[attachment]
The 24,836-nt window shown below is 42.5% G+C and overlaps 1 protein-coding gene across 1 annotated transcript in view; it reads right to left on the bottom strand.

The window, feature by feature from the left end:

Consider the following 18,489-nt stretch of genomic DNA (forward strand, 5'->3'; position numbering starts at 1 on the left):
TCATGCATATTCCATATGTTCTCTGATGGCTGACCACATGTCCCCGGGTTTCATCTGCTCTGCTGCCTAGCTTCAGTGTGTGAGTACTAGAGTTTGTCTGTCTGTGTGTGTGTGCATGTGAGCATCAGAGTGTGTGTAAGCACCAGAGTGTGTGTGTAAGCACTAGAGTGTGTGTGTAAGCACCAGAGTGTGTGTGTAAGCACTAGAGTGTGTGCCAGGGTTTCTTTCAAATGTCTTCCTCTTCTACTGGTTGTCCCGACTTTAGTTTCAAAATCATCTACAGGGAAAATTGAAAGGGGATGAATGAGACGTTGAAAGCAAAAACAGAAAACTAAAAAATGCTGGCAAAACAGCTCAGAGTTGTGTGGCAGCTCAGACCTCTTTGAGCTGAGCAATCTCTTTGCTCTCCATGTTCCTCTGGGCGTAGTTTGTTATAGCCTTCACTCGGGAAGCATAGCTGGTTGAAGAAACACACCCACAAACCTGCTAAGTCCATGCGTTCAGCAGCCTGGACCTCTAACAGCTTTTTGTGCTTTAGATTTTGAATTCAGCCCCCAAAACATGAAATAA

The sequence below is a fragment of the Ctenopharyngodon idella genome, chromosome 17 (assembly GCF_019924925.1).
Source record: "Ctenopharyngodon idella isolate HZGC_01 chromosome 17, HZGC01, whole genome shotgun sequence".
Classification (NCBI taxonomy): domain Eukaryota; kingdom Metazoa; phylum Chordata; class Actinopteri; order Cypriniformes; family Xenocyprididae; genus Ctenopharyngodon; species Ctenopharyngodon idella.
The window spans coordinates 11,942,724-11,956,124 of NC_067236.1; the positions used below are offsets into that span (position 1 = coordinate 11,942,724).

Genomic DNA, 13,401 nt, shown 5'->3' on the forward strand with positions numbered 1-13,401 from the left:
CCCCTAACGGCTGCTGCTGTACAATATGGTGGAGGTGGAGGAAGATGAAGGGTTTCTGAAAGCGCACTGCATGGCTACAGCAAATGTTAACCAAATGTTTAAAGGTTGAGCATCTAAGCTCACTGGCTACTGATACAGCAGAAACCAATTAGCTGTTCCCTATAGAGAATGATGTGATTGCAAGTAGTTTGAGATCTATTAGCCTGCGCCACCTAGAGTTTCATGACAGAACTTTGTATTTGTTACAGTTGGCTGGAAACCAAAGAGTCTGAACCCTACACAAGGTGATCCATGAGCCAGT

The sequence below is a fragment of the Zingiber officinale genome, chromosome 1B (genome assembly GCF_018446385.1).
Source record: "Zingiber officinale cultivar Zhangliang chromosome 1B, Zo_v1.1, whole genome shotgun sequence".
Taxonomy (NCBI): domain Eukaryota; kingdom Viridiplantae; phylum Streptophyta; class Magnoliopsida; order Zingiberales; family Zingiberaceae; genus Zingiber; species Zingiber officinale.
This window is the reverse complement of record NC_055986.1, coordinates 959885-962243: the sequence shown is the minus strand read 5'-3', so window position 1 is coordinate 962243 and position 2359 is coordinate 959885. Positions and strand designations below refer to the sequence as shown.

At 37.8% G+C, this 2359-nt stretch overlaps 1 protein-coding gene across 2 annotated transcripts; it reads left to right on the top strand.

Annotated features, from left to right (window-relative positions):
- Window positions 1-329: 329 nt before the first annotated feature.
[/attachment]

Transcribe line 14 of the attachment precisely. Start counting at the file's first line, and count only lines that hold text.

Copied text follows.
This window is the reverse complement of record NC_055986.1, coordinates 959885-962243: the sequence shown is the minus strand read 5'-3', so window position 1 is coordinate 962243 and position 2359 is coordinate 959885. Positions and strand designations below refer to the sequence as shown.